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``mcs'' --2015/5/18 --1:43 -- page 12 --\# 20
{\it 12 Chapter 1 What is a Proo}.7
Example
Theorem 1.5.1. {\it If} $0\underline{<}x\underline{<}2, then-x^{3}+4x+1>0.$
Before we write a proof of this theorem, we have to do some scratchwork to figure out why it is true.
The inequality certainly holds for $x=0$; then the left side is equal to 1 and $1>0$. As $x$ grows, the $4x$ term (which is positive) initially seems to have greater magnitude than $-x^{3}$ (which is negative). For example, when $x=1$, we have $4x=4$, but $-x^{3}=-1$ only. In fact, it looks like $-x^{3}$ doesn't begin to dominate until $x>2$. So it seems the $-x^{3}+4x$ part should be nonnegative for all $x$ between $0$ and 2, which would imply that $-x^{3}+4x+1$ is positive.
So far, so good. But we still have to replace all those ``seems like'' phrases with solid, logical arguments. We can get a better handle on the critical $-x^{3}+4x$ part by factoring it, which is not too hard:
$$
-x^{3}+4x=x(2-x)(2+x)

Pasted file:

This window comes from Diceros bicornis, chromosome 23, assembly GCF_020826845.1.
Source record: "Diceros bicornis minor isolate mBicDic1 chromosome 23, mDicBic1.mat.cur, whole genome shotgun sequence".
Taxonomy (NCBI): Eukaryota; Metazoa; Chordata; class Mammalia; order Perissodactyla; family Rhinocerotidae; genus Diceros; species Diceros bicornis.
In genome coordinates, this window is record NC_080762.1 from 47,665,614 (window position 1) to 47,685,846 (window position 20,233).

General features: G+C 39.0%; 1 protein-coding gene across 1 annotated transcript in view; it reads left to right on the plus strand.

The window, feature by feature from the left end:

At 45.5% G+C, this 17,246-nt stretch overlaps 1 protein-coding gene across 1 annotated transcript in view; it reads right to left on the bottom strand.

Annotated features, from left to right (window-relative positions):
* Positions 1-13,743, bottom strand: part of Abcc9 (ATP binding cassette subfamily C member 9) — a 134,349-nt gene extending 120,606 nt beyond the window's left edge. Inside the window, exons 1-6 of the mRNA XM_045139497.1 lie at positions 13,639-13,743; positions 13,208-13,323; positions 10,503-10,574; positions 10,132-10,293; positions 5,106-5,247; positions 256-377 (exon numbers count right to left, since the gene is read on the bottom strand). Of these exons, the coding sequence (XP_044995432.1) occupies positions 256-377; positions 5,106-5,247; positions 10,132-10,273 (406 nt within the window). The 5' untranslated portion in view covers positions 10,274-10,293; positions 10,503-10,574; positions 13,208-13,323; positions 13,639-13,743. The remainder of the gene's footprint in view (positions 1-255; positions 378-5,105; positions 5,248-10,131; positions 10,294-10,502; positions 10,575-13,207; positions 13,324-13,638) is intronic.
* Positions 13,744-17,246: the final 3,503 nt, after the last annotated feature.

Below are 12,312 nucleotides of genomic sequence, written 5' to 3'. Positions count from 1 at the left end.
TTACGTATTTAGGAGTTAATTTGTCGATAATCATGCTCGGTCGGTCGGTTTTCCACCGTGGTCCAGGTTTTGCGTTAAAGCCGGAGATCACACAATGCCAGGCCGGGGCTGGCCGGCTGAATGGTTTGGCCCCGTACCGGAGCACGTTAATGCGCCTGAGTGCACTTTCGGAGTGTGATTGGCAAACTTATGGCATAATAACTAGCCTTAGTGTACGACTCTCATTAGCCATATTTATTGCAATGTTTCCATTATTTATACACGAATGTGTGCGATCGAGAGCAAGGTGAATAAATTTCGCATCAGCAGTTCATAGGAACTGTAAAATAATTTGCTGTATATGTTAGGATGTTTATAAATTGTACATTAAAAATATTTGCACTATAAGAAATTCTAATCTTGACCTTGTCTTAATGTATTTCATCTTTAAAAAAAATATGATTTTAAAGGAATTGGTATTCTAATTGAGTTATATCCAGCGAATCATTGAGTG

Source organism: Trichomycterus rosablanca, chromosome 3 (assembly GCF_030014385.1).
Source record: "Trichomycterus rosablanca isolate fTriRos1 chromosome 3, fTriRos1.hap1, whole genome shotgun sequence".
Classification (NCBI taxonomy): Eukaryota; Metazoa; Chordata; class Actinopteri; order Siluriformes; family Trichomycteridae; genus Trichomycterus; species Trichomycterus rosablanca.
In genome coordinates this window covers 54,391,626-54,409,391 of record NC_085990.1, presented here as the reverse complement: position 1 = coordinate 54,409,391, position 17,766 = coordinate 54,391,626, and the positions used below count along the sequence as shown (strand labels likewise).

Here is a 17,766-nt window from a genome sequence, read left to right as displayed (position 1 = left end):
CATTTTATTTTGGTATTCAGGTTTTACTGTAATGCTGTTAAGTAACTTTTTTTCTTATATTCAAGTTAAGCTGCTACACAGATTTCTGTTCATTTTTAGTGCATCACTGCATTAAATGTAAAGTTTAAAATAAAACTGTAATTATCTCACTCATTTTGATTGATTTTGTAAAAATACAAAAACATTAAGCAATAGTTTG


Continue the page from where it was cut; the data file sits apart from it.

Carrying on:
$$
Aha! For $x$ between $0$ and 2, all of the terms on the right side are nonnegative. And a product of nonnegative terms is also nonnegative. Let's organize this blizzard of observations into a clean proof.
{\it Proo}. Assume $0\underline{<}x\underline{<}2$. Then $x, 2-x$, and $2+x$ are all nonnegative. Therefore, the product of these terms is also nonnegative. Adding 1 to this product gives a positive number, so:
$$
x(2-x)(2+x)+1>0
$$
Multiplying out on the left side proves that
$$
-x^{3}+4x+1>0
$$
as claimed. $\blacksquare$
There are a couple points here that apply to all proofs:
$\bullet$ You'll often need to do some scratchwork while you're trying to figure out the logical steps of a proof. Your scratchwork can be as disorganized as you like--full of dead-ends, strange diagrams, obscene words, whatever. But keep your scratchwork separate from your final proof, which should be clear and concise.
$\bullet$ Proofs typically begin with the word ``Proof'' and end with some sort of de- limiter like $\square $ or ``QED.'' The only purpose for these conventions is to clarify where proofs begin and end.
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